Is that fair enough for those hypertensives out there???



Thanks divedoc. agree with u that this is one of the common illness in Msia right now. Was curious how it will affect divers who suffer from it.
Jord
 
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Re: High blood pressure & diving

Post Number:#7  Postby SeaDemon » Fri Jun 08, 2007 9:14 pm

Glad to be of help, Jord...pleasure's mine and Divedoc's. ;)
SeaDemon
 
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Re: High blood pressure & diving

Post Number:#8  Postby divedoc » Sun Jun 10, 2007 4:31 pm

Wah...a systolic pressure of 145 is just slightly higher than the AHA guideline of 140/90. BSAC puts it at 160/90 which I think is a bit too high for systolic.

For those with controlled BP, what do you suggest they do during a dive trip, before a dive and post-dive? Any recommendations to them about how not to aggravate their condition during a dive trip?


There is no specific advice for hypertensives on what to do before, during and after a dive. It is best that one should check the BP prior to a dive trip and to check on the morning of the planned dive. Hypertension is a silent killer, so if u do not take precautions, u may not know when danger may strike. That is why the need to swallow your oral antihypertensive pills everyday without skipping a day.

I have given u the baseline BP as a standard for hypertensive divers out there. So ur next step is to make regular visits to ur GP or family physician to get ur BP checked occassionally. With good BP control, there is no reason you should not be out there with ur dive buddies enjoying ur dive trip...
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Re: High blood pressure & diving

Post Number:#9  Postby SeaDemon » Tue Jul 31, 2007 9:23 am

Doc...would stress-induced hypertension be included in the essential hypertension category? I know it sounds silly to ask the more or less obvious.  Would people with unknown pre-hypertensive signs normally be at risk of getting hypertension?
SeaDemon
 
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Re: High blood pressure & diving

Post Number:#10  Postby wmwoo » Tue Jul 31, 2007 10:32 am

Opps!! Forgot to discuss about one of the common illness in Malaysia rite now!!

Yes, hypertension...
The problem with hypertension is, is you are a long-standing sufferer, you may have developed hypertension related complications such as eye problems, cardiovascular disease, kidney failure and so on...so if this is the case, then forget about diving as one may experience exaggerated responses to immersion, cold stresses and exertion whilst underwater.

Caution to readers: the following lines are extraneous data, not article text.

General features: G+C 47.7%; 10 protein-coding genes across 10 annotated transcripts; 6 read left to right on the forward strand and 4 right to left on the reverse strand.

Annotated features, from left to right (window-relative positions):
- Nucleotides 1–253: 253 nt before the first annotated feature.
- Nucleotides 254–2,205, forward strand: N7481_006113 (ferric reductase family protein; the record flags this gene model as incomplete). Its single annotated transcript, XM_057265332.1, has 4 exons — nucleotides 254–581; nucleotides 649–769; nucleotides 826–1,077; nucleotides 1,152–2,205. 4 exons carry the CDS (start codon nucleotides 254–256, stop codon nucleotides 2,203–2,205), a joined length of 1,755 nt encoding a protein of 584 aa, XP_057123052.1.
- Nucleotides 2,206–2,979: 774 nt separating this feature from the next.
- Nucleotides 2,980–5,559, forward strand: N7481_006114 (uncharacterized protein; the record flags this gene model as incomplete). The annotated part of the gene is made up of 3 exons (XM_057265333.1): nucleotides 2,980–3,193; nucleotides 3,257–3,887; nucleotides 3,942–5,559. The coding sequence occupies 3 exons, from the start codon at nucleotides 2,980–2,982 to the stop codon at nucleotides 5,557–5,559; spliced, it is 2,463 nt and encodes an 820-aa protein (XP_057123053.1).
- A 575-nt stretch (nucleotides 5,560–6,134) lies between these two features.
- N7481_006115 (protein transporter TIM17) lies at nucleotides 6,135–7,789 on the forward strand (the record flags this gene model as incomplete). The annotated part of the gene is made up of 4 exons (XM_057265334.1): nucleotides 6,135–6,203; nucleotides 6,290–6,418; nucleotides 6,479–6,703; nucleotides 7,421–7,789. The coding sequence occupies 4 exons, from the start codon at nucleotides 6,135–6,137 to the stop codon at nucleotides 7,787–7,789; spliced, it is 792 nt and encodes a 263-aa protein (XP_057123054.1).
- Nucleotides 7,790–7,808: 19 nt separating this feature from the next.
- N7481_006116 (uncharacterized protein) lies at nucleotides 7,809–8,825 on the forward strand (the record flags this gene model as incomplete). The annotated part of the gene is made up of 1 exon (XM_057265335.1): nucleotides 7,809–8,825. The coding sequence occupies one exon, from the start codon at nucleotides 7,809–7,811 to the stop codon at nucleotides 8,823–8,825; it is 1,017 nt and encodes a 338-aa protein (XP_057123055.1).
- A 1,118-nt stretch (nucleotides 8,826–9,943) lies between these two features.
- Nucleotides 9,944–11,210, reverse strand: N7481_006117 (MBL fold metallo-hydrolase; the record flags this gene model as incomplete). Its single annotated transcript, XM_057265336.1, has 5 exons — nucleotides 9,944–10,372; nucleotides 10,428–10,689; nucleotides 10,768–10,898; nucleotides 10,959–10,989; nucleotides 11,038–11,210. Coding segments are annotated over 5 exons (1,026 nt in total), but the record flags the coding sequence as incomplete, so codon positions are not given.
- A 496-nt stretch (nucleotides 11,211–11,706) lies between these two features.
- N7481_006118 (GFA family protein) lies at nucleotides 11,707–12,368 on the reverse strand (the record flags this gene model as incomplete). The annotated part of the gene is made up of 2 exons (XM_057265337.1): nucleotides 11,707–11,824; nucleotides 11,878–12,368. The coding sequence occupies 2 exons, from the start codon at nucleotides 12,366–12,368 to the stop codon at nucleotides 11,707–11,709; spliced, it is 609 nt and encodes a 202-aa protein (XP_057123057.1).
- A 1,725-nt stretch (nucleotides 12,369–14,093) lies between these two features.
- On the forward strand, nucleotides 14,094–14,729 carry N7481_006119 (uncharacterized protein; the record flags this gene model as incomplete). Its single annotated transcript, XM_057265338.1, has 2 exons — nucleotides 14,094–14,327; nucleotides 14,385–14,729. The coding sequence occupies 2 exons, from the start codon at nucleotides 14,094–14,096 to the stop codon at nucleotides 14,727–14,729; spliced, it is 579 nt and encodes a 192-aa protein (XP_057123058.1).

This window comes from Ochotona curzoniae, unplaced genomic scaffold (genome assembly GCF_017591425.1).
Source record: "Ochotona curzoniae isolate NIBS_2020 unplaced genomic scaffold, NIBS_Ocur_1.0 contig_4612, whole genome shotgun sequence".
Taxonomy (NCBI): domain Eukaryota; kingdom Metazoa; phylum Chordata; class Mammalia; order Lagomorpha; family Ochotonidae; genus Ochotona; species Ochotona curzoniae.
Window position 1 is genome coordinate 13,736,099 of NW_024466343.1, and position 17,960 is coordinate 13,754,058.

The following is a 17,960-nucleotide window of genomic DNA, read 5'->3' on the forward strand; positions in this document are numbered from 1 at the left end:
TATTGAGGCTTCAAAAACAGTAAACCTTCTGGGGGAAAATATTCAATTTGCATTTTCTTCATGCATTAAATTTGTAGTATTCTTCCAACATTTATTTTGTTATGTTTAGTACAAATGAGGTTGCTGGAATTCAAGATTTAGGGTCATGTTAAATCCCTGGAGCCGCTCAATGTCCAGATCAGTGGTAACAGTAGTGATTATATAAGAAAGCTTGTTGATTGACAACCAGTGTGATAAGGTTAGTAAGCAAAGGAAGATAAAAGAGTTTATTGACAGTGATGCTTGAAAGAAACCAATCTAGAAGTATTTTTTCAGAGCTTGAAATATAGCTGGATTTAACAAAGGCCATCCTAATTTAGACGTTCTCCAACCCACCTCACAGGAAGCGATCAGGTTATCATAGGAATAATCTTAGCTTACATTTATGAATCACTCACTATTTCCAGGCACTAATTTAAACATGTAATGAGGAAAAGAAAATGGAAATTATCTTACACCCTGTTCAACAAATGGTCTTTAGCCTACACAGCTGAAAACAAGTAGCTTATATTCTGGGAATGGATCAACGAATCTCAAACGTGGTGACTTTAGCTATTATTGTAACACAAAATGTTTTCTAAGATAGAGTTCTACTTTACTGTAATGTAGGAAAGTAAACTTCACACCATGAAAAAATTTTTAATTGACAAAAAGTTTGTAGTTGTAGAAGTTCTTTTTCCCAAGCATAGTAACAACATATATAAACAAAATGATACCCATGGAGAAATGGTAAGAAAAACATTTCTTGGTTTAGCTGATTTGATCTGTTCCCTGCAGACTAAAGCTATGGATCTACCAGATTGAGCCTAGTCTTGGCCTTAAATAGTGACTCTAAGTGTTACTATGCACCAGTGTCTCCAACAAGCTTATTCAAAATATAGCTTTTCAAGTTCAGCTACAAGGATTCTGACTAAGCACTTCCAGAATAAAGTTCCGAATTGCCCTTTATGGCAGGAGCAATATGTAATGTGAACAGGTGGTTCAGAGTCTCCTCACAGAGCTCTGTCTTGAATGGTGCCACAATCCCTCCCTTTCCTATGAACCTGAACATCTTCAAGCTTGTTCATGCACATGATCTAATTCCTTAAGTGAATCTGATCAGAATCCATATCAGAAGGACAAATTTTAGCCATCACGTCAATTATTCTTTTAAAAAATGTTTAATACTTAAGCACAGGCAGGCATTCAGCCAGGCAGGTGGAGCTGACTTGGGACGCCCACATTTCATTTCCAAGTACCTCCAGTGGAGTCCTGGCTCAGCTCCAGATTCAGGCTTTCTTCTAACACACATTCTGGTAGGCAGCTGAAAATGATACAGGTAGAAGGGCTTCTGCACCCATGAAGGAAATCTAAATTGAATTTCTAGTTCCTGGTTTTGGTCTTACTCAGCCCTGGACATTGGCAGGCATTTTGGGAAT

I would give the green light for hypertensive patients who are on medication(s) and have a relatively good control BP (<145/90mmHg). Anything more than that means that your BP is poorly controlled. I would start medication(s) first before giving the go ahead. But this rule only applies to those patients with Essential hypertension (idiopathic hypertension-meaning that there is no underlying cause to the hypertension). Those with secondary hypertension (young hypertensives) probably having underlying renal or adrenal disease should get themselves thoroughly investigated and completely treated before resuming diving.

Is that fair enough for those hypertensives out there???


Point noted. So it mean those this sport is not suitable for those with hypertension?  :-/
wmwoo
 
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Re: High blood pressure & diving

Post Number:#11  Postby Bones » Thu Aug 09, 2007 6:54 pm

Wmwoo,

If I may answer, what we mean is that those with hypertension may indulge in diving provided that blood pressure is under control. Divedoc has given a rough guide but you still need to liase with your physician to determine fitness to dive. Adhering to your treatment and dietary restriction is important in ensuring good pressure control.
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Re: High blood pressure & diving

Post Number:#12  Postby joe » Wed Aug 15, 2007 3:52 pm

SD..whats the diastolic BP for a fit person?found out 60++ to be athletic  [-(


SeaDemon wrote:Wah...a systolic pressure of 145 is just slightly higher than the AHA guideline of 140/90. BSAC puts it at 160/90 which I think is a bit too high for systolic.